John Carlson knows he doesn’t control things like how much time he sees on the power play any given night, but that doesn’t mean the 21-year-old doesn’t want to be out there.

As a rookie during the 2010-11 campaign, Carlson averaged 2 minutes and 12 seconds on the man advantage over the course of the season. He was a regular part of the unit from the start of last season, but considering the depth the Capitals have this year both with offensive-minded defensemen and among forwards, the young blueliner has seen his time dip to an average of 52 seconds on the man advantage per night.

Coach Bruce Boudreau has liked to have a fresh pairing of Karl Alzner and Carlson to throw out against an opponent’s top line immediately after a power play wraps up as well. But with Mike Green unable to play against Edmonton because of a twisted right ankle, Carlson will likely see his time on the power play increase.

“It’s tough,” Carlson said of the decreased power-play time. “I’m young and these guys are great players, but being on the power play is something that I want to do regardless of any other circumstances. But I don’t make those decisions. I get told what to do and I go out there and I do my best at it, whatever it is. So that’s what I’ve been doing and that’s what I’ll do now. I’ve got maybe a little opportunity to prove myself a bit more offensively tonight and I’ve got to make the most of it.”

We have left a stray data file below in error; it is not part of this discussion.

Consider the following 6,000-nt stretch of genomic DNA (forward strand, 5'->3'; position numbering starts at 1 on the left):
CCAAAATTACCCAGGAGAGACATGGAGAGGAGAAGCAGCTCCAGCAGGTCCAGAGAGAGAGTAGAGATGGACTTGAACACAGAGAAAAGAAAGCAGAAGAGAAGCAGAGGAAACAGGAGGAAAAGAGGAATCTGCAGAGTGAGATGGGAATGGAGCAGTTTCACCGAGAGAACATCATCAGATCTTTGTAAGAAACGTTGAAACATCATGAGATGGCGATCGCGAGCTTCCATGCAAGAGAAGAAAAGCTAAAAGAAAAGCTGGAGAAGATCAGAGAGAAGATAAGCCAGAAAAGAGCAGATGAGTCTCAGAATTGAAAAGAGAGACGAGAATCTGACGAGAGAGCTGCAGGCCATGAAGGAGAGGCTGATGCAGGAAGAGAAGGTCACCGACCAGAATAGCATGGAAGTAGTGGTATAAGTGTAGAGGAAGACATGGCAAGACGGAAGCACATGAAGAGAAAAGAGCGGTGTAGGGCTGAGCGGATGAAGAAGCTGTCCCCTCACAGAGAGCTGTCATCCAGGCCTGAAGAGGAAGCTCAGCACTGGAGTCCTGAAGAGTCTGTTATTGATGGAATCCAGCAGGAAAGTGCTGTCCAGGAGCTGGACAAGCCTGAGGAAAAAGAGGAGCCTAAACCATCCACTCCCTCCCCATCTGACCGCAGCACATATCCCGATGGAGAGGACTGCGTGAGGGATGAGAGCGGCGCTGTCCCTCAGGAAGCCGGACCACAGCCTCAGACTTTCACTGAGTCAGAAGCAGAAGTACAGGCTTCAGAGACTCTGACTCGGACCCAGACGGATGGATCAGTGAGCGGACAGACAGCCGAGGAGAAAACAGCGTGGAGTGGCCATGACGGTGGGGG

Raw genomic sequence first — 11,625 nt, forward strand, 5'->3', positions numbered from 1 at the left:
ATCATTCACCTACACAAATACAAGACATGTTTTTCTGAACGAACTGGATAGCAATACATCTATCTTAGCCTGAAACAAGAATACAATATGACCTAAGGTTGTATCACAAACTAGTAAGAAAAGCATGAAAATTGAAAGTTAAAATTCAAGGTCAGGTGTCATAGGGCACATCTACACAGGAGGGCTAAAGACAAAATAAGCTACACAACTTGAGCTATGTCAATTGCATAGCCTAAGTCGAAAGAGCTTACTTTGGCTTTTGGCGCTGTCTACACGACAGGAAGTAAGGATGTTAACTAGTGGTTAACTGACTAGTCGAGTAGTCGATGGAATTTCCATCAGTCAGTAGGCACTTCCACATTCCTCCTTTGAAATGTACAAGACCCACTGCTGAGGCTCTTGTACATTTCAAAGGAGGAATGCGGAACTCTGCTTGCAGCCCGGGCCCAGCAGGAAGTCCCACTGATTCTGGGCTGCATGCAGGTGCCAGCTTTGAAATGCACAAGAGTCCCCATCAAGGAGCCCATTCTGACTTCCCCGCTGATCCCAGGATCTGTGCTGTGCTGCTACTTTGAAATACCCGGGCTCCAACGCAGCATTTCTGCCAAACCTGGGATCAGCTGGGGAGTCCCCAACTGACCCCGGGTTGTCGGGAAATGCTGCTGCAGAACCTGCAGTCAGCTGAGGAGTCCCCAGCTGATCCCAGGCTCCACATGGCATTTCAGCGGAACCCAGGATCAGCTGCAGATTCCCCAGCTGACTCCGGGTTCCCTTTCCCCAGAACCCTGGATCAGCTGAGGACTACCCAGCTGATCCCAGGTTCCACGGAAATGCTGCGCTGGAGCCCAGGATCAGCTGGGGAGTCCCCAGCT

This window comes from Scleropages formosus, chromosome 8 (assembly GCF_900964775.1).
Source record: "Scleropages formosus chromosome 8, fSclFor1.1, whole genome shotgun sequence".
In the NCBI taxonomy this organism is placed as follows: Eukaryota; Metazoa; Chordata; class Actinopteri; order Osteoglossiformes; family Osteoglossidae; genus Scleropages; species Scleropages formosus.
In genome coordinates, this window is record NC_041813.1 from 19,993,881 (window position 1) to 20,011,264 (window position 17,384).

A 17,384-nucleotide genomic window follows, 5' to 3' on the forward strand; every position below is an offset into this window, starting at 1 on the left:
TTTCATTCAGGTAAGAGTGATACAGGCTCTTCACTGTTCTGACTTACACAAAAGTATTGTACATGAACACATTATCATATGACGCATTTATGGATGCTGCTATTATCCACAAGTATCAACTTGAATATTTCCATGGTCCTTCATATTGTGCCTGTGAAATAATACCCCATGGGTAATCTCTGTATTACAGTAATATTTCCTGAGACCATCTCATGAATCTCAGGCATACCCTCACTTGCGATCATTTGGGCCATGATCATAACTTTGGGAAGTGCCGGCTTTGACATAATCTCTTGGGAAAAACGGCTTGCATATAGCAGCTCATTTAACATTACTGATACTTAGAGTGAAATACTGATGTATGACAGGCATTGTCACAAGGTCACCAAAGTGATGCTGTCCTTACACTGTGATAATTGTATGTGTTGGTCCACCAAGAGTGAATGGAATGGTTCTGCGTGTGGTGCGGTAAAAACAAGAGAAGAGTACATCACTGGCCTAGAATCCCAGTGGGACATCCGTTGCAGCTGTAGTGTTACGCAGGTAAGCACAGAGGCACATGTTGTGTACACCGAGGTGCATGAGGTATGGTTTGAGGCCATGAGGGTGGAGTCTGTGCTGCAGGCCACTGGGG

Carlson recorded seven goals and 37 points during his rookie year and through seven games this season he has two points, both primary assists. Boudreau said he can sense Carlson’s eagerness to contribute more on the scoresheet.

“I know he likes to put up some offensive numbers and he hasn’t had that opportunity,” Boudreau said. “I think he relishes the defensive role as well, but I know he likes to go. When it’s 5-on-5, when he gets the opportunity to go, he goes. So I think he relishes it, yeah.”

Where increased power-play time for Carlson becomes interesting is the ripple effect it has on Washington’s even-strength play. It will inevitably be a rested pairing that is called for duty at the end of a power play, and whether that’s the grouping of Jeff Schultz and Sean Collins, neither of whom will see power-play time, or a combination of Alzner and one of them is a possibility also.

Granted, depending on how power-play time is allocated, it’s possible Alzner and Carlson or Hamrlik and Wideman could be ready to go when the advantage concludes as well.

“I think we’ll still be able to roll through things pretty well,” Alzner said. “If I’m out there with someone else for a shift or if I don’t get put out there immediately after a power play ends, I don’t think it will change too much for the group. And it doesn’t matter too much for me.”

On Hockey: Breaking down the Caps’ power-play resurgence